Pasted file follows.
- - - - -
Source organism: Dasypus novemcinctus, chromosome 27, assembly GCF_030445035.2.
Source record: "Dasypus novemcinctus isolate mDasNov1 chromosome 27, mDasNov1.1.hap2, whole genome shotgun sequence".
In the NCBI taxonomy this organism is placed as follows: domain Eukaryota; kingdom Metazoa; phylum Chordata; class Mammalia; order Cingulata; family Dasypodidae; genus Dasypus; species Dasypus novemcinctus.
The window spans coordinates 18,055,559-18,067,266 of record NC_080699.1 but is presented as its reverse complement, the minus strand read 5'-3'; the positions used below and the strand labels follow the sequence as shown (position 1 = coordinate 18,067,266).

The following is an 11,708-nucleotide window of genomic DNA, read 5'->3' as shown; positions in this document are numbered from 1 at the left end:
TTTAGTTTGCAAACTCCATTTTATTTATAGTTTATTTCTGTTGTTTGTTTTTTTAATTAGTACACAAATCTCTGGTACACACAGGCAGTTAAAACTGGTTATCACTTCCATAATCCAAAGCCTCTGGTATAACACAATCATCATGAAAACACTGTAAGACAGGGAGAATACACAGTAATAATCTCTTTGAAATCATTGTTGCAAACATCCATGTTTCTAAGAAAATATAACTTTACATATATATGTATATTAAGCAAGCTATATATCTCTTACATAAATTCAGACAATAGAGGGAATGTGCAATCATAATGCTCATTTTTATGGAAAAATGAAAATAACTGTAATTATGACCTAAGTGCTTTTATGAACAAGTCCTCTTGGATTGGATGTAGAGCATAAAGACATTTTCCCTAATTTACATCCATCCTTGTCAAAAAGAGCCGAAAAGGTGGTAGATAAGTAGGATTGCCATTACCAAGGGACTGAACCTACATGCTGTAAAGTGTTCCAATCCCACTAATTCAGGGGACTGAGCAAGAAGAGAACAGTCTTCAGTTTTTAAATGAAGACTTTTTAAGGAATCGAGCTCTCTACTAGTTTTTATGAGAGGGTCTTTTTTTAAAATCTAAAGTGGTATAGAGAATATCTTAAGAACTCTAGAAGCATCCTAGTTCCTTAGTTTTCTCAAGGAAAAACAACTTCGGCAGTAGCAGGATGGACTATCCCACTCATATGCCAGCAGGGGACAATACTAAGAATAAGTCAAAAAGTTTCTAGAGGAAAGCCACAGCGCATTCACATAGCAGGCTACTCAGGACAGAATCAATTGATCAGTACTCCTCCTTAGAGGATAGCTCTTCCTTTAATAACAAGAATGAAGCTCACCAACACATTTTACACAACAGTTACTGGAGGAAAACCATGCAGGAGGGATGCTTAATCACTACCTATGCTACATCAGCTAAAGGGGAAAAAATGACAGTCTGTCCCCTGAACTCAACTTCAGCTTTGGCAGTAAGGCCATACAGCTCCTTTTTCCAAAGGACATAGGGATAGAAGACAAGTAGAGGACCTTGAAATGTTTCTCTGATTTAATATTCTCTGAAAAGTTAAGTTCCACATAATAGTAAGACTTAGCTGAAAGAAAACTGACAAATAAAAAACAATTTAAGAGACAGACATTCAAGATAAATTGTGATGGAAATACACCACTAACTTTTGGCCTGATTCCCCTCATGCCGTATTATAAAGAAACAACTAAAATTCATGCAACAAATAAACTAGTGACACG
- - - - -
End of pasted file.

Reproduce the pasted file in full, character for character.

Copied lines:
Source organism: Dasypus novemcinctus, chromosome 27, assembly GCF_030445035.2.
Source record: "Dasypus novemcinctus isolate mDasNov1 chromosome 27, mDasNov1.1.hap2, whole genome shotgun sequence".
In the NCBI taxonomy this organism is placed as follows: domain Eukaryota; kingdom Metazoa; phylum Chordata; class Mammalia; order Cingulata; family Dasypodidae; genus Dasypus; species Dasypus novemcinctus.
The window spans coordinates 18,055,559-18,067,266 of record NC_080699.1 but is presented as its reverse complement, the minus strand read 5'-3'; the positions used below and the strand labels follow the sequence as shown (position 1 = coordinate 18,067,266).

The following is an 11,708-nucleotide window of genomic DNA, read 5'->3' as shown; positions in this document are numbered from 1 at the left end:
TTTAGTTTGCAAACTCCATTTTATTTATAGTTTATTTCTGTTGTTTGTTTTTTTAATTAGTACACAAATCTCTGGTACACACAGGCAGTTAAAACTGGTTATCACTTCCATAATCCAAAGCCTCTGGTATAACACAATCATCATGAAAACACTGTAAGACAGGGAGAATACACAGTAATAATCTCTTTGAAATCATTGTTGCAAACATCCATGTTTCTAAGAAAATATAACTTTACATATATATGTATATTAAGCAAGCTATATATCTCTTACATAAATTCAGACAATAGAGGGAATGTGCAATCATAATGCTCATTTTTATGGAAAAATGAAAATAACTGTAATTATGACCTAAGTGCTTTTATGAACAAGTCCTCTTGGATTGGATGTAGAGCATAAAGACATTTTCCCTAATTTACATCCATCCTTGTCAAAAAGAGCCGAAAAGGTGGTAGATAAGTAGGATTGCCATTACCAAGGGACTGAACCTACATGCTGTAAAGTGTTCCAATCCCACTAATTCAGGGGACTGAGCAAGAAGAGAACAGTCTTCAGTTTTTAAATGAAGACTTTTTAAGGAATCGAGCTCTCTACTAGTTTTTATGAGAGGGTCTTTTTTTAAAATCTAAAGTGGTATAGAGAATATCTTAAGAACTCTAGAAGCATCCTAGTTCCTTAGTTTTCTCAAGGAAAAACAACTTCGGCAGTAGCAGGATGGACTATCCCACTCATATGCCAGCAGGGGACAATACTAAGAATAAGTCAAAAAGTTTCTAGAGGAAAGCCACAGCGCATTCACATAGCAGGCTACTCAGGACAGAATCAATTGATCAGTACTCCTCCTTAGAGGATAGCTCTTCCTTTAATAACAAGAATGAAGCTCACCAACACATTTTACACAACAGTTACTGGAGGAAAACCATGCAGGAGGGATGCTTAATCACTACCTATGCTACATCAGCTAAAGGGGAAAAAATGACAGTCTGTCCCCTGAACTCAACTTCAGCTTTGGCAGTAAGGCCATACAGCTCCTTTTTCCAAAGGACATAGGGATAGAAGACAAGTAGAGGACCTTGAAATGTTTCTCTGATTTAATATTCTCTGAAAAGTTAAGTTCCACATAATAGTAAGACTTAGCTGAAAGAAAACTGACAAATAAAAAACAATTTAAGAGACAGACATTCAAGATAAATTGTGATGGAAATACACCACTAACTTTTGGCCTGATTCCCCTCATGCCGTATTATAAAGAAACAACTAAAATTCATGCAACAAATAAACTAGTGACACG